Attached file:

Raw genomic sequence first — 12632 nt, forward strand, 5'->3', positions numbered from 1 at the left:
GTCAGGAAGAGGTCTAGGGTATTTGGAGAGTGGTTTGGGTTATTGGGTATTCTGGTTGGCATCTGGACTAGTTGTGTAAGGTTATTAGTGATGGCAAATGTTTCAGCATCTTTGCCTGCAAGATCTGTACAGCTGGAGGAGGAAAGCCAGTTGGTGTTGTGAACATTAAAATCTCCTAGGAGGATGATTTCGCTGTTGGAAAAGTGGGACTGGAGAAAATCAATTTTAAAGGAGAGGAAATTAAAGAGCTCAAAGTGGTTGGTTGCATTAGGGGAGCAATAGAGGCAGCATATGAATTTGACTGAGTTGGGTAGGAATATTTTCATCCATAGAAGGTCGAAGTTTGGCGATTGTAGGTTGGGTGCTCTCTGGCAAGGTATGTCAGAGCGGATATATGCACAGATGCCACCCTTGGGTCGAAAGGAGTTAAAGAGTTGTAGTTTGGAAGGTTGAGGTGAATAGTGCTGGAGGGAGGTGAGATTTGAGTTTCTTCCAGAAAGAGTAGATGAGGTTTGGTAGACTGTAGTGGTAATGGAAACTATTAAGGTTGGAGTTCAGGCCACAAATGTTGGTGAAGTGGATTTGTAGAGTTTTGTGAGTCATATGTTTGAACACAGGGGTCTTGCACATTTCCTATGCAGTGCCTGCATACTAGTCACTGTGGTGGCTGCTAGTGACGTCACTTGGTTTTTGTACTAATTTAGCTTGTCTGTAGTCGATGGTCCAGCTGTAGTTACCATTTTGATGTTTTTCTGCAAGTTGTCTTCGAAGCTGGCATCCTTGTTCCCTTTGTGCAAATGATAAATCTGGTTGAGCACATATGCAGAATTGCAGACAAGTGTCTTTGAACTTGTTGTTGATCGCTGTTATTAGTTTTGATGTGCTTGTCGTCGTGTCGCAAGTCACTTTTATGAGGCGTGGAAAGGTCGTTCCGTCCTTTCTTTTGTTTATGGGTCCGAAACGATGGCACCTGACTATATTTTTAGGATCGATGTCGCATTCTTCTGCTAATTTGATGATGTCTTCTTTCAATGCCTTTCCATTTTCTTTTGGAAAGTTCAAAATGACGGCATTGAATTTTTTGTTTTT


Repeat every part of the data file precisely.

Raw genomic sequence first — 12632 nt, forward strand, 5'->3', positions numbered from 1 at the left:
GTCAGGAAGAGGTCTAGGGTATTTGGAGAGTGGTTTGGGTTATTGGGTATTCTGGTTGGCATCTGGACTAGTTGTGTAAGGTTATTAGTGATGGCAAATGTTTCAGCATCTTTGCCTGCAAGATCTGTACAGCTGGAGGAGGAAAGCCAGTTGGTGTTGTGAACATTAAAATCTCCTAGGAGGATGATTTCGCTGTTGGAAAAGTGGGACTGGAGAAAATCAATTTTAAAGGAGAGGAAATTAAAGAGCTCAAAGTGGTTGGTTGCATTAGGGGAGCAATAGAGGCAGCATATGAATTTGACTGAGTTGGGTAGGAATATTTTCATCCATAGAAGGTCGAAGTTTGGCGATTGTAGGTTGGGTGCTCTCTGGCAAGGTATGTCAGAGCGGATATATGCACAGATGCCACCCTTGGGTCGAAAGGAGTTAAAGAGTTGTAGTTTGGAAGGTTGAGGTGAATAGTGCTGGAGGGAGGTGAGATTTGAGTTTCTTCCAGAAAGAGTAGATGAGGTTTGGTAGACTGTAGTGGTAATGGAAACTATTAAGGTTGGAGTTCAGGCCACAAATGTTGGTGAAGTGGATTTGTAGAGTTTTGTGAGTCATATGTTTGAACACAGGGGTCTTGCACATTTCCTATGCAGTGCCTGCATACTAGTCACTGTGGTGGCTGCTAGTGACGTCACTTGGTTTTTGTACTAATTTAGCTTGTCTGTAGTCGATGGTCCAGCTGTAGTTACCATTTTGATGTTTTTCTGCAAGTTGTCTTCGAAGCTGGCATCCTTGTTCCCTTTGTGCAAATGATAAATCTGGTTGAGCACATATGCAGAATTGCAGACAAGTGTCTTTGAACTTGTTGTTGATCGCTGTTATTAGTTTTGATGTGCTTGTCGTCGTGTCGCAAGTCACTTTTATGAGGCGTGGAAAGGTCGTTCCGTCCTTTCTTTTGTTTATGGGTCCGAAACGATGGCACCTGACTATATTTTTAGGATCGATGTCGCATTCTTCTGCTAATTTGATGATGTCTTCTTTCAATGCCTTTCCATTTTCTTTTGGAAAGTTCAAAATGACGGCATTGAATTTTTTGTTTTT